Playbooks Supplements

Water Management Techbook 2017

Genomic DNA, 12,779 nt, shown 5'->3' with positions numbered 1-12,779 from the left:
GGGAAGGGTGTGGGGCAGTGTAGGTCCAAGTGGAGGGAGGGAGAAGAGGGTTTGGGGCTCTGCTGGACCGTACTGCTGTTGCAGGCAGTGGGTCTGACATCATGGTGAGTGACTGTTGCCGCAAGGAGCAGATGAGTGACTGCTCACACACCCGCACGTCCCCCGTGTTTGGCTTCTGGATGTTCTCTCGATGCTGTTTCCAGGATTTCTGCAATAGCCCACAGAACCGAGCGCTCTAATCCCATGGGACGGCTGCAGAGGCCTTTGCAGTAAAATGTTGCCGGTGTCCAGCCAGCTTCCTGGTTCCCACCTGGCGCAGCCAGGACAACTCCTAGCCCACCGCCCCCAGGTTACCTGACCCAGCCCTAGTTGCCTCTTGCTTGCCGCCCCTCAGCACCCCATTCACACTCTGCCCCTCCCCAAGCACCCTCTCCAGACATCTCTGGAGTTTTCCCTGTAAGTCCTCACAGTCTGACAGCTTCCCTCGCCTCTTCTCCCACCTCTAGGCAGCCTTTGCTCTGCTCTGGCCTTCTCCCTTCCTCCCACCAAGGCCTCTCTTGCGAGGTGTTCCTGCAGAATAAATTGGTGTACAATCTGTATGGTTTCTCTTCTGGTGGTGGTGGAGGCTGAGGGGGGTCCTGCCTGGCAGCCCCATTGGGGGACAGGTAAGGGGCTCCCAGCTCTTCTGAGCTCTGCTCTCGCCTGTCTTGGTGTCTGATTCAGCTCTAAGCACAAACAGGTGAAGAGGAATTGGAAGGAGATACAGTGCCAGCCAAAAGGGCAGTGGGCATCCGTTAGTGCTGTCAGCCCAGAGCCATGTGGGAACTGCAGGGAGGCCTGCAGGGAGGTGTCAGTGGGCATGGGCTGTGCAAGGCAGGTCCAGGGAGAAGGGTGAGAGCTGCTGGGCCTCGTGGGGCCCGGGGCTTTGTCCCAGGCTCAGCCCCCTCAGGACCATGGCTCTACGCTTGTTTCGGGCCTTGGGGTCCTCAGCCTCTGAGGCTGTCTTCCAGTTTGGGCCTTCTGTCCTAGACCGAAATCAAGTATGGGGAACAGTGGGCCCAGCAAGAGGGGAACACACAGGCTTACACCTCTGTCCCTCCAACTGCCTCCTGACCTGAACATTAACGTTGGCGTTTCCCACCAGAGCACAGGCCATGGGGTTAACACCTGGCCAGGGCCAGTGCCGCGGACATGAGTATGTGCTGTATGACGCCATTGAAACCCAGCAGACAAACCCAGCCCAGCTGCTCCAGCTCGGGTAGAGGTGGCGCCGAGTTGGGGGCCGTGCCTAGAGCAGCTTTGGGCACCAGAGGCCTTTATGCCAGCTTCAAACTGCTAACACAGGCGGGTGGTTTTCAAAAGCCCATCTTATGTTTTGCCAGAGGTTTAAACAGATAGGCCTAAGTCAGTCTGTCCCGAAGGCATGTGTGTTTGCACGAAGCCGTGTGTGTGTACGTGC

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Page 18 of 55 | May 2017 | 17 WATER MANAGEMENT: BEST PRACTICES Regulatory-directed produced water purity requirements also vary widely around the world and depend on, among other things, final disposition of the water. Water intended for discharge overboard in the Gulf of Mexico, for example, has certain lim- itations on the contaminant levels of entrained oil found in the water that is to be discharged. In other areas of the world, no liquids at all may be discharged into the ocean. In the North Sea, regulators require operators to dispose of all produced water through injection into non-producing formations. Permissible contaminant levels are dictated also in most parts of the world by how operators intend to use the produced water. Operators may choose to reuse produced water by injecting it downhole for pressure maintenance, water flooding or down injection wells used for disposal. In these cases, water quality standards are dictated by the need to remove contaminants that can damage the formation, surface equipment or well. "Onshore, just getting your arms around flows, rates, volumes and true costs can get complex quickly, said Laura Capper, president of Houston-based Cap Resources. "Be prepared for a significant study to document these flows and costs–just to understand the starting landscape. Perhaps the biggest issues are that planning should be long term, 20 years if possible, supported by different economic scenarios. "Systems may include mobile facilities and fixed facilities, along with all the conventional infrastruc- ture needed to manage and move fluids," Capper said. "Production flows change very dramatically over the life of a given well, and the true life cycle of producing fields with many wells, and their fluid contributions, need to be rolled up for the big picture." The equipment necessary to reach water quality goals in general comprise a series of filters and sep- arators that reduce contaminants in the produced water that flows through them. The degree to which the water is treated in these systems, again dictated by final disposition of the water, ranges from nutshell filters that effectively remove solids and oil from produced water, to polishers that can remove min- iscule oil and grease droplets to as small as a single micrometer across. The makeup of produced water, according to the Baker Hughes website, is a function of reservoir rock characteristics, the wellbore and surface handling Typical setup in which the Schlumberger PETRECO HYDROMATION nutshell filter is used. (Image courtesy of Schlumberger)

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